June 14, 2009
June 14, 2009
June 17, 2009
14.1366.1 - 14.1366.11
What Lies Beneath the Materials Science and Engineering Misconceptions of Undergraduate Engineering Students?
Students from various engineering disciplines who enroll in an Introductory Materials Science and Engineering (MSE) class often harbor a variety of robust misconceptions. The goal of this study is to investigate the origins of these misconceptions and identify barriers to student learning of introductory MSE concepts. To categorize the sources of student misconceptions, Taber’s typology of learning impediments was used. A synthesis of research literature concerning K-12 and undergraduate physical science and chemistry misconceptions was also conducted to reveal origins of MSE related misconceptions. Misconceptions that are present in undergraduate introductory MSE students were revealed using the Materials Concept Inventory (MCI). The misconceptions were linked to four distinct categories of K-12 misconceptions in physical science and chemistry: 1) the nature of crystalline structure and unit cells, 2) the relationship between material characteristics and bonding, 3) material processing, and 4) saturation and super-saturation. These misconceptions were caused by deficiency, fragmentation, ontological, and pedagogical learning impediments. From the comparison and categorization of these misconceptions’ origins, we have made suggestions for developing effective misconception interventions and teaching approaches for introductory MSE classes.
Introductory Materials Science and Engineering (MSE) is a required course for engineering students from fields which include materials, mechanical engineering, electrical engineering, aerospace engineering, and chemical engineering. For students to be successful in the course and as engineers, they must develop an understanding of the basis for a material's macroscale properties. This requires an intuitive awareness of a material's structural, nanoscale, and microscale features and their influence on macroscopic properties. However, achieving this goal is a significant conceptual challenge that confronts all levels of learners in developing useful mental models1 that link the concrete "macroworld" of everyday objects and phenomena to the abstract "nano and microworlds" of atoms, molecules, and microstructure. Many students enrolling in introductory MSE classes enter with physical science and chemistry misconceptions, causing a predisposition to MSE learning barriers. Therefore, there is a need to understand what knowledge and experiences students bring to introductory materials science and engineering courses, why this knowledge poses challenges for learning MSE concepts, and how effective strategies can be implemented in introductory MSE courses to enhance student understanding.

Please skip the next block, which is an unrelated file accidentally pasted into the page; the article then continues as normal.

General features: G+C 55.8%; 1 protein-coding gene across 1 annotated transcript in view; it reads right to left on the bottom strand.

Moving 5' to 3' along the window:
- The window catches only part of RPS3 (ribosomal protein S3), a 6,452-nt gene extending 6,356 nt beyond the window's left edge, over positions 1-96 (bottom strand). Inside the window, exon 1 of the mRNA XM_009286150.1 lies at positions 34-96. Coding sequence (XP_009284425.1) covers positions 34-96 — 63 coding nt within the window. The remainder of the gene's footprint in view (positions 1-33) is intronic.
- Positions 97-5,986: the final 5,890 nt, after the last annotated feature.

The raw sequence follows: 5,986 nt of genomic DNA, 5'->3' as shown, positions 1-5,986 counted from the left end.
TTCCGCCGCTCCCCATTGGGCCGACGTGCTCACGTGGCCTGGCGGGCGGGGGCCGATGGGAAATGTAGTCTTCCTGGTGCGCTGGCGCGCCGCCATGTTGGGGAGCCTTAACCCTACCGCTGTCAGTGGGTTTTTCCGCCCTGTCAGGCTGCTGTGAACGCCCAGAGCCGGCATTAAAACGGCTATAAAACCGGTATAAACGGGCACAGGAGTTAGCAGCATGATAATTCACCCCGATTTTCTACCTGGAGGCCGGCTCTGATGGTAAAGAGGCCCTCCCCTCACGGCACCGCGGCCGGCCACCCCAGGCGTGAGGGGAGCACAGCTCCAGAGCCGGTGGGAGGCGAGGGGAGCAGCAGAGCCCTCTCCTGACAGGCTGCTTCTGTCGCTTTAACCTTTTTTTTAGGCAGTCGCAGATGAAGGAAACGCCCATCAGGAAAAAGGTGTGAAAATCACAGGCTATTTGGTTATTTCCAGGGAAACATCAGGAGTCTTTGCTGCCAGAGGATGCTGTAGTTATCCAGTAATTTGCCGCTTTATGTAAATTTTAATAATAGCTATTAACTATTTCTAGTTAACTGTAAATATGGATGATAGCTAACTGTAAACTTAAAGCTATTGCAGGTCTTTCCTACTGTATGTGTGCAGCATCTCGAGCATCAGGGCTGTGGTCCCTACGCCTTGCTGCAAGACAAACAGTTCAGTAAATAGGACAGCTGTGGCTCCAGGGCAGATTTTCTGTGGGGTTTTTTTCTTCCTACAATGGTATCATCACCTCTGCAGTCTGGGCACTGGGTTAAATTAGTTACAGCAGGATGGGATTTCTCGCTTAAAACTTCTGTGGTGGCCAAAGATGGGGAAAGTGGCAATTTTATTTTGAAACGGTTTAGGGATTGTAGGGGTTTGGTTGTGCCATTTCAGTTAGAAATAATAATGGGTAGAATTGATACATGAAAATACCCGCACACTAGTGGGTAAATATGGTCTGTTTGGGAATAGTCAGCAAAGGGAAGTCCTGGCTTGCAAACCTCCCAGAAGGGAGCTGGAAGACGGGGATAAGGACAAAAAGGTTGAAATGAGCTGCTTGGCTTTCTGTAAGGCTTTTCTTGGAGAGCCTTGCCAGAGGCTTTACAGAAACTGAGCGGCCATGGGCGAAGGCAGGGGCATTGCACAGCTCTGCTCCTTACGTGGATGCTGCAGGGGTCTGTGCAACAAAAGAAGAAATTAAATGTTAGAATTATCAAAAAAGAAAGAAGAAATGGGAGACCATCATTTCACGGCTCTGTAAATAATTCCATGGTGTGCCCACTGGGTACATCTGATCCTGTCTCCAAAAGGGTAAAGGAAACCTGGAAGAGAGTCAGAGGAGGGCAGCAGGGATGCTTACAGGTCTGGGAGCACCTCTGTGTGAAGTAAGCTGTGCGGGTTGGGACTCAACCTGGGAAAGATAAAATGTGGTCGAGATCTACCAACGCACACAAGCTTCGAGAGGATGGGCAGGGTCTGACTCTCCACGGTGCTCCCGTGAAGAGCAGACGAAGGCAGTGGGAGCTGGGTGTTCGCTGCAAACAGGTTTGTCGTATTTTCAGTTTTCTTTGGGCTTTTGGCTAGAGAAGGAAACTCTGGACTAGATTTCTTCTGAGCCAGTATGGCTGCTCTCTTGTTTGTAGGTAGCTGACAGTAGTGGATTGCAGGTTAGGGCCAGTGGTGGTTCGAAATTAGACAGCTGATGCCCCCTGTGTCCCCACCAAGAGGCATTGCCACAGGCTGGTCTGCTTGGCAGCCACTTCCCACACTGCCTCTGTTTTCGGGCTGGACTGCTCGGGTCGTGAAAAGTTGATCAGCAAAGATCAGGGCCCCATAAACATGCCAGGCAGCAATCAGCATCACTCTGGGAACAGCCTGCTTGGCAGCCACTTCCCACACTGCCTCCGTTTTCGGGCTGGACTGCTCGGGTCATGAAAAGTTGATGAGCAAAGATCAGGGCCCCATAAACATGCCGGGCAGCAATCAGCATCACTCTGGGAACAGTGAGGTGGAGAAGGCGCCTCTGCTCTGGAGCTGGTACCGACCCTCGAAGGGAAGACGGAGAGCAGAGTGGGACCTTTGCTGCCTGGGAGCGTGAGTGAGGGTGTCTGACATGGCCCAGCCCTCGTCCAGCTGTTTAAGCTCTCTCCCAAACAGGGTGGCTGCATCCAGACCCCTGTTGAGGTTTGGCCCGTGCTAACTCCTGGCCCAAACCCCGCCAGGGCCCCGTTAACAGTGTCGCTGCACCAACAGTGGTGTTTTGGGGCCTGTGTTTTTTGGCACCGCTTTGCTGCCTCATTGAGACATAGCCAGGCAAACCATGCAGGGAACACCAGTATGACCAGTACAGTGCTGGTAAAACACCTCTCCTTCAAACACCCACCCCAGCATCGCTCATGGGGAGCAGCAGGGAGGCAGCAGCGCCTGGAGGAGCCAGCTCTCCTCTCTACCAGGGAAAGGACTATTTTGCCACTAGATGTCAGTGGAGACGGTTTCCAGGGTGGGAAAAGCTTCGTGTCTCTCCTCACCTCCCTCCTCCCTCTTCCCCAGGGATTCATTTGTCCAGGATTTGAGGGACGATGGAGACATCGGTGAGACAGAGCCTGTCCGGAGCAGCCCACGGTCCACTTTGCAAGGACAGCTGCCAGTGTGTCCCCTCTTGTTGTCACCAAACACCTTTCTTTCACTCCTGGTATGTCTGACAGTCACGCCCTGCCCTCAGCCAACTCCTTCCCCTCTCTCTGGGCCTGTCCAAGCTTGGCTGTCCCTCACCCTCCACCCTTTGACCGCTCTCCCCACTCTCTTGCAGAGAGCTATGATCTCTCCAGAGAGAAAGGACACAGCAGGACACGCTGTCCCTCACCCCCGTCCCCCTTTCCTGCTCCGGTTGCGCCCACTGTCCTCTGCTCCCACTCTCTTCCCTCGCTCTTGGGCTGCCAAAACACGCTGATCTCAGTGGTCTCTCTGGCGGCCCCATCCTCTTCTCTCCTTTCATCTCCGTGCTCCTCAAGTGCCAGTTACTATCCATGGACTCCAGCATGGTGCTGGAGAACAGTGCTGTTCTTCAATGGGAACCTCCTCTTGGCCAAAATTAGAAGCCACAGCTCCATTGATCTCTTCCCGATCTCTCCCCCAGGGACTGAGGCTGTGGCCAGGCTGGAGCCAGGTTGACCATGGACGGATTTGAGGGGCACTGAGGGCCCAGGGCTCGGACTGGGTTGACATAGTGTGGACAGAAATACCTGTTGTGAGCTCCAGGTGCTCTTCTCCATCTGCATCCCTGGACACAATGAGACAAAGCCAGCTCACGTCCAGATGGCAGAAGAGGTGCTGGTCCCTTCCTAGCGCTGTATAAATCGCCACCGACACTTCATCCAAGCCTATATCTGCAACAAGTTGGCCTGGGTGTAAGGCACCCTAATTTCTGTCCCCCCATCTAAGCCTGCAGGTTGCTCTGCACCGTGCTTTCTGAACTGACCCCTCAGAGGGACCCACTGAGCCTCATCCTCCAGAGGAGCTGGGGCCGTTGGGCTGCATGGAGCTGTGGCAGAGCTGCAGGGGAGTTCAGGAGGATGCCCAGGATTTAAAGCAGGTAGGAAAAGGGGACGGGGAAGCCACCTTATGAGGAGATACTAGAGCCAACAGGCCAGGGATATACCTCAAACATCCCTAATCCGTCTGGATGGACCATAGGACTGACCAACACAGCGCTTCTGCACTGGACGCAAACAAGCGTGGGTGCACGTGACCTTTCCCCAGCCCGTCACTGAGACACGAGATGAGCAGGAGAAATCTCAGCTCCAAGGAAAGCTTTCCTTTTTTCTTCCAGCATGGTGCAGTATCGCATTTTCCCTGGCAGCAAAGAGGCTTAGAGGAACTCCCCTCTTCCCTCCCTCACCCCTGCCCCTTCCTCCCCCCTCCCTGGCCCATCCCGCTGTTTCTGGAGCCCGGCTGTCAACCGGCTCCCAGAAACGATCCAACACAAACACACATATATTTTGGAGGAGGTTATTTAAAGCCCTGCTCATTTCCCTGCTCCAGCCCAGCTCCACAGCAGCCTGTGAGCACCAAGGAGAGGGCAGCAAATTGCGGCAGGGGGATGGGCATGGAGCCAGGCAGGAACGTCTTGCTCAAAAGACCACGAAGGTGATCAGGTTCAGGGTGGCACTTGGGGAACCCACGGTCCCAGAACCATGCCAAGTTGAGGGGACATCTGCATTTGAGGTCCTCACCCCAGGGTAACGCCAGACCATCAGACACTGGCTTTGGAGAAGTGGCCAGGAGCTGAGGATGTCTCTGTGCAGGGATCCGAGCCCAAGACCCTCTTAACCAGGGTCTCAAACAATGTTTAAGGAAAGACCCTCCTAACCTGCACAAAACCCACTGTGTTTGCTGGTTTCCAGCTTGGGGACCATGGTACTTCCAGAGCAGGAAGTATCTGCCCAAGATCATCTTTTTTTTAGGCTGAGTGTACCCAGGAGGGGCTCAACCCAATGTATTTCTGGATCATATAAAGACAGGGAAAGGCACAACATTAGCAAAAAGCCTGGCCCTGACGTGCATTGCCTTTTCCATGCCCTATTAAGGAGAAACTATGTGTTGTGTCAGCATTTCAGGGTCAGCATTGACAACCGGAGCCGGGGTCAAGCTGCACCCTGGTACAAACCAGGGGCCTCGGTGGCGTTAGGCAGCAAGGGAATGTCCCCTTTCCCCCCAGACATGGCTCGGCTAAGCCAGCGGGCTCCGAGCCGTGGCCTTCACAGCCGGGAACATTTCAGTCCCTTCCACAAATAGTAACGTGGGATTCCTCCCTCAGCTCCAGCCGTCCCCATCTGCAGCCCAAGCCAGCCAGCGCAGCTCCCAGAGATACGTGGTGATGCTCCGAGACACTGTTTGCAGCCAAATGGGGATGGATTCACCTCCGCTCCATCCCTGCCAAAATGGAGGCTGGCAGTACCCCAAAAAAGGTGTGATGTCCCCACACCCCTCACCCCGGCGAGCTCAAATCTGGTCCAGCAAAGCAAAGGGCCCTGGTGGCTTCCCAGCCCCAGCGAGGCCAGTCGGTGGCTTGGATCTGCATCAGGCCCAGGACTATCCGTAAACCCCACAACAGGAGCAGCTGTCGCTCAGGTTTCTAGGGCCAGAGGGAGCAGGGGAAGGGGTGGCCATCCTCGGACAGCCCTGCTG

From a constructivist perspective, learning involves transfer of information from prior knowledge and previous experiences2. According to conceptual change theories, a major source of students’ learning challenges are due to students failing to achieve such a transfer or failing to
Purzer, S., & Krause, S., & Kelly, J. (2009, June), What Lies Beneath The Materials Science And Engineering Misconceptions Of Undergraduate Students? Paper presented at 2009 Annual Conference & Exposition, Austin, Texas. https://peer.asee.org/4974
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